There’s no mistaking it: the Windows Phone 8 battle is heating up. HTC just announced its high-end HTC Windows Phone 8X for AT&T, T-Mobile, and Verizon, two weeks after Nokia unveiled the Lumia 920. The resemblance between the two phones is readily apparent, and more than skin deep. Like the Lumia 920, the HTC Windows Phone 8X drops the phone screen into a richly colored slablike unibody design. Like the Lumia 920, it also shares the same processor, LTE and NFC capability, and high-definition screens.
Yet, there are important differences between the two, and these go beyond the specs. I unfortunately don’t have the phones in-house to compare side by side, but we gotten hands on both devices, and we know a lot about HTC and Nokia’s strengths and weaknesses firsthand. While this analysis certainly isn’t final, it is based on knowledge and experience. I’ll update this post when we get the phones in for review.
One look at the two phones and you wonder if HTC will have a lawsuit on its hands. They’re eerily similar, and HTC’s apparent mimicry doesn’t make a strong case for the originality of its flagship Windows phone. It’s a bizarre move for HTC, and one that doesn’t fit into its typical design philosophy. At least the HTC Windows Phone 8X seems to be well-crafted.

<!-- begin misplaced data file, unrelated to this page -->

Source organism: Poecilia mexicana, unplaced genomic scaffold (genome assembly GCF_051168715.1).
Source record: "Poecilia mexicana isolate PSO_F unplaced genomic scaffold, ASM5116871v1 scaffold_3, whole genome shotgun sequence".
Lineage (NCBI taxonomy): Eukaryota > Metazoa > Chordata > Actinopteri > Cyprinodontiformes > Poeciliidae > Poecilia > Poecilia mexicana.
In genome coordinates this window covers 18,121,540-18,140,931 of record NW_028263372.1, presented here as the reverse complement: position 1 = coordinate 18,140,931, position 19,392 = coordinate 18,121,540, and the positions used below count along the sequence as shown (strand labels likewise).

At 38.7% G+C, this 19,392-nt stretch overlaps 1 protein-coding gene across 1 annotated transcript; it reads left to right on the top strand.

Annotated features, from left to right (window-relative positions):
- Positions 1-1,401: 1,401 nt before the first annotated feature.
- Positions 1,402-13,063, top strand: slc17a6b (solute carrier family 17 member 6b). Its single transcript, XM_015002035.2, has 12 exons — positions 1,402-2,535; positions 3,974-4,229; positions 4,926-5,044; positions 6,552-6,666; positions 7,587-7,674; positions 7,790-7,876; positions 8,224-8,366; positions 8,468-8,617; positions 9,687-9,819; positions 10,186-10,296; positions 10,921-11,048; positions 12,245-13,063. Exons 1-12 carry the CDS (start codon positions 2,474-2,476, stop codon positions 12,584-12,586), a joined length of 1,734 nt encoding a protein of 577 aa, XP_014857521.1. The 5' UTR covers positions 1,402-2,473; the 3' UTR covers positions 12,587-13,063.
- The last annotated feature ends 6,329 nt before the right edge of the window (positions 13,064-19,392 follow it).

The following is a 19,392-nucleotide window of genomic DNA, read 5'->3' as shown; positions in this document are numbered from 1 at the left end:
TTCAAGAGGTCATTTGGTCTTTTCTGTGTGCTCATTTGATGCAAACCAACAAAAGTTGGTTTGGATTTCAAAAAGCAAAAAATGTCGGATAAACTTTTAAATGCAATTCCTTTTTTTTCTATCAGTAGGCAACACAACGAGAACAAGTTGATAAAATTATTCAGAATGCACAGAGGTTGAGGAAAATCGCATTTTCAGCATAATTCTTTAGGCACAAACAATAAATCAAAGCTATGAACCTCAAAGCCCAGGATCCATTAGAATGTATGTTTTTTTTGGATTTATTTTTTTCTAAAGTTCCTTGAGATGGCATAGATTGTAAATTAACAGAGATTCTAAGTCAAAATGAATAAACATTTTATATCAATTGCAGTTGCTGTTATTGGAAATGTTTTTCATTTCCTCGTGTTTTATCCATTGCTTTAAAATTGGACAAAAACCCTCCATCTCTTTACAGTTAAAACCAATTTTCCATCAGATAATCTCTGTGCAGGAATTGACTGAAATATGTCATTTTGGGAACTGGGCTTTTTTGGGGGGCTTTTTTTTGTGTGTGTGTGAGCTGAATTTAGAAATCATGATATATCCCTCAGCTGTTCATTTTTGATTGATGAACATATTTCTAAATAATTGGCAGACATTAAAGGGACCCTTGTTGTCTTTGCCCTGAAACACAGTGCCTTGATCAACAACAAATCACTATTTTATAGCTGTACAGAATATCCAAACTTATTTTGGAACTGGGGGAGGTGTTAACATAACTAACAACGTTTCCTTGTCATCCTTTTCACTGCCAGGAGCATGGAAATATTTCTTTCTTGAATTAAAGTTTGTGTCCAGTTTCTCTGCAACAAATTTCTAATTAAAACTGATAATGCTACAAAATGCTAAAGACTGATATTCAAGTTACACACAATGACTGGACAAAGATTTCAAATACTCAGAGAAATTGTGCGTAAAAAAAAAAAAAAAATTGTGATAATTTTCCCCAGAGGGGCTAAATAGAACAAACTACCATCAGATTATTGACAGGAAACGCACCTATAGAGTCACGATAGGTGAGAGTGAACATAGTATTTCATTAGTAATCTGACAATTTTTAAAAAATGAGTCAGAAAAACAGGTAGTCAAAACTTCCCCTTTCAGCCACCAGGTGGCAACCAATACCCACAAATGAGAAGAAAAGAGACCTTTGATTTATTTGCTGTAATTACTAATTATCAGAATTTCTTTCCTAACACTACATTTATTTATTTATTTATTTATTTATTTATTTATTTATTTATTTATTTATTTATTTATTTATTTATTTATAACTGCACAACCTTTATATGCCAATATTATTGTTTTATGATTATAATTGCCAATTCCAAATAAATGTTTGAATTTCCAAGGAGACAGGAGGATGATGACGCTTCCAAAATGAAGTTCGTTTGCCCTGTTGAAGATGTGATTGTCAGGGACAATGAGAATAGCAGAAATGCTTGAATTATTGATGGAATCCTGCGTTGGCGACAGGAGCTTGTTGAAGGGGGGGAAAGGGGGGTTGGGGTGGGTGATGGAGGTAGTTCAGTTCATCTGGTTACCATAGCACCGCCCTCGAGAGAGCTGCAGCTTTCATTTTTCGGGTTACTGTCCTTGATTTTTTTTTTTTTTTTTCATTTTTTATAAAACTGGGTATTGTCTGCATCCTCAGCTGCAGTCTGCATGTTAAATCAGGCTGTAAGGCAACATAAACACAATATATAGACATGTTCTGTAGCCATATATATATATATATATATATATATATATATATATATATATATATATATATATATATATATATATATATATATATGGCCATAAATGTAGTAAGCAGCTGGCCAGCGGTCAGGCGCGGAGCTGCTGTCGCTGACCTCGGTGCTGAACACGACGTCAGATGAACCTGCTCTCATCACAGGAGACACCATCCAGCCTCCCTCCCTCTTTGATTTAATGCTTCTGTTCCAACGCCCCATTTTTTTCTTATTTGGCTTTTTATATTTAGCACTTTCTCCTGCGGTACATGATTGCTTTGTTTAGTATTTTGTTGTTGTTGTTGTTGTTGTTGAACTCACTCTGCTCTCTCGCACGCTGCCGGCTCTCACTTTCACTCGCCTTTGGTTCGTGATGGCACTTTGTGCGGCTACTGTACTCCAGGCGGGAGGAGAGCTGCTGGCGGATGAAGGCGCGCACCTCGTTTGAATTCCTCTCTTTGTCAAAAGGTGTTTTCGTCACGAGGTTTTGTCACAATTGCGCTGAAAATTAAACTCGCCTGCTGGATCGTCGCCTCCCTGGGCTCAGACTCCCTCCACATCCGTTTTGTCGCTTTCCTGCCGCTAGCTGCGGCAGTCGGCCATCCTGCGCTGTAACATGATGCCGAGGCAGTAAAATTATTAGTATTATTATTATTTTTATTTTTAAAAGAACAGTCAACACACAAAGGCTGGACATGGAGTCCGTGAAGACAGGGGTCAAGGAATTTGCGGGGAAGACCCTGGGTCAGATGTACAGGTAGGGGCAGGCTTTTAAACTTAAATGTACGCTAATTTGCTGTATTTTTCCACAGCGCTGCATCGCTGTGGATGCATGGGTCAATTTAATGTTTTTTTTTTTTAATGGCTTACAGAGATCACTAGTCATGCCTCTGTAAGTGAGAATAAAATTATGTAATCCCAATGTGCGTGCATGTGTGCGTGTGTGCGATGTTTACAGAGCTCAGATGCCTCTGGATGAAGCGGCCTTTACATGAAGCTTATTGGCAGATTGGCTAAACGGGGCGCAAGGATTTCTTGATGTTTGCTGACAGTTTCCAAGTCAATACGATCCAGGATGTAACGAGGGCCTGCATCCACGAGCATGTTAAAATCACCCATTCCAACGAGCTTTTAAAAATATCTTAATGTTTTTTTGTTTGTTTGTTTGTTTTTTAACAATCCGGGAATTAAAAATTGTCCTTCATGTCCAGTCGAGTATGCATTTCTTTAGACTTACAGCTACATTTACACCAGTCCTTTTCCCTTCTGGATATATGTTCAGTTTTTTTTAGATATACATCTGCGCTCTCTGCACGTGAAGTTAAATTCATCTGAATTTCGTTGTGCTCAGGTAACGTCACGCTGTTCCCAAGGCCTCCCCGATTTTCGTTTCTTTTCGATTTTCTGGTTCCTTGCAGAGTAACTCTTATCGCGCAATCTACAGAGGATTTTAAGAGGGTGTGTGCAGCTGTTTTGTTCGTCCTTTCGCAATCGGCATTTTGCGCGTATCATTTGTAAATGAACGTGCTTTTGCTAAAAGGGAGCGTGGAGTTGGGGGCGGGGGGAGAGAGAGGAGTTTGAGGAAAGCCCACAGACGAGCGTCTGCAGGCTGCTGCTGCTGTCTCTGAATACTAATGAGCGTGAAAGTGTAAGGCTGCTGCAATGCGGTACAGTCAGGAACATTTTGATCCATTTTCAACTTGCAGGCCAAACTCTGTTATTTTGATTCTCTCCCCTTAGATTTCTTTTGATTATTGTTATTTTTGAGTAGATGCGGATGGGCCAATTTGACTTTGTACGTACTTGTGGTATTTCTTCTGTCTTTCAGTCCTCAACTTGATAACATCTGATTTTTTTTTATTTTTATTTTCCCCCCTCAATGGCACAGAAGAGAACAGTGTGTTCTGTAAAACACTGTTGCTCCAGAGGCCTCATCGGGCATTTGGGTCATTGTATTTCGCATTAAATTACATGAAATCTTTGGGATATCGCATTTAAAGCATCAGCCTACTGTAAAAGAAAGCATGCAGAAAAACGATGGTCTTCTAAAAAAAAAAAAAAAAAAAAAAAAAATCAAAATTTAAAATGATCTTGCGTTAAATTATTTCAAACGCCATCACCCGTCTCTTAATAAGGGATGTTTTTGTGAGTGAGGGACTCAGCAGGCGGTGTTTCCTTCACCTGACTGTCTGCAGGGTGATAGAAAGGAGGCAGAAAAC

HTC’s phone is significantly smaller, lighter, and thinner than the Lumia 920, which may give it a leg up for those who prefer more pocketable devices. We’ll have fun comparing the two devices side by side.
The Lumia 920 has the slightly larger display, 4.5 inches as opposed to the Windows Phone 8X’s 4.3 inches.
Resolution on both HD screens will be similar, with HTC gaining the theoretical advantage with higher pixel density, 342 pixels per inch versus the Lumia’s 332 ppi. HTC’s 8X should look slightly sharper, but both phones’ pixel density is quite high. Both use similar LCD screen technology with IPS, or in-plane switching. Nokia claims that its screen technology will offer the smoothest viewing experience, especially for video playback.
Processor and performance:
With the same 1.5GHz dual-core Qualcomm Snapdragon S4 processor, the same Windows Phone 8 OS, and the same 4G LTE speeds, the 8X and the Lumia 920 are neck and neck for performance.
On the Bluetooth front, HTC made the strange decision to give the 8X Bluetooth 2.1, whereas the Lumia 920 follows Bluetooth 3.1 standards. The best-case scenario would see both phones with Bluetooth 4.0 for easy tapping and pairing. At least with NFC on both handsets, there’s room to pair with third-party accessories using the near field communication standard.
There are significant differences in the storage department, as each Nokia device provides twice the built-in capacity of its respective HTC rival. With expandable microSD as an option in both cases, that might not matter much to you. The 8S does have a slight disadvantage in terms of RAM, offering only 512MB in contrast to the 1GB found in the Lumia 820. That could play a role if you’re frequently playing demanding games, but shouldn’t impact day to day usage.
( Source Cnet )